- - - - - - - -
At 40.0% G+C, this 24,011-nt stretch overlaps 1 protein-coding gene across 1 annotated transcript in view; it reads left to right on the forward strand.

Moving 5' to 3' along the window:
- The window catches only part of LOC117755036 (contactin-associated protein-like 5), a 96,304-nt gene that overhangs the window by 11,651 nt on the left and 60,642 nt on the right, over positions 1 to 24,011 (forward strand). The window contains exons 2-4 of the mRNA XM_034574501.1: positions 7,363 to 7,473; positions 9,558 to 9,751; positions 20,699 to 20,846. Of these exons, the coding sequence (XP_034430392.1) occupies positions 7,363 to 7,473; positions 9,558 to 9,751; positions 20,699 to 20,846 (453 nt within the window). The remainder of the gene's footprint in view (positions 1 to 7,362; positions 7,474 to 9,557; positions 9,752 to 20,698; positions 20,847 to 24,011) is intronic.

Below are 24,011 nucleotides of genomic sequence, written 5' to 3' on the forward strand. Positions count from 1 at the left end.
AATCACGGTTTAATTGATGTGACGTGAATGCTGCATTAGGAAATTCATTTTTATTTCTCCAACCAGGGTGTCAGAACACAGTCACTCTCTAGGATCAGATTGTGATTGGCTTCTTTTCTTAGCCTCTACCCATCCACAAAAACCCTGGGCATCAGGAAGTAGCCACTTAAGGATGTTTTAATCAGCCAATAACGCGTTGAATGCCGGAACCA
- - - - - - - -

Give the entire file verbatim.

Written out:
At 40.0% G+C, this 24,011-nt stretch overlaps 1 protein-coding gene across 1 annotated transcript in view; it reads left to right on the forward strand.

Moving 5' to 3' along the window:
- The window catches only part of LOC117755036 (contactin-associated protein-like 5), a 96,304-nt gene that overhangs the window by 11,651 nt on the left and 60,642 nt on the right, over positions 1 to 24,011 (forward strand). The window contains exons 2-4 of the mRNA XM_034574501.1: positions 7,363 to 7,473; positions 9,558 to 9,751; positions 20,699 to 20,846. Of these exons, the coding sequence (XP_034430392.1) occupies positions 7,363 to 7,473; positions 9,558 to 9,751; positions 20,699 to 20,846 (453 nt within the window). The remainder of the gene's footprint in view (positions 1 to 7,362; positions 7,474 to 9,557; positions 9,752 to 20,698; positions 20,847 to 24,011) is intronic.

Below are 24,011 nucleotides of genomic sequence, written 5' to 3' on the forward strand. Positions count from 1 at the left end.
AATCACGGTTTAATTGATGTGACGTGAATGCTGCATTAGGAAATTCATTTTTATTTCTCCAACCAGGGTGTCAGAACACAGTCACTCTCTAGGATCAGATTGTGATTGGCTTCTTTTCTTAGCCTCTACCCATCCACAAAAACCCTGGGCATCAGGAAGTAGCCACTTAAGGATGTTTTAATCAGCCAATAACGCGTTGAATGCCGGAACCA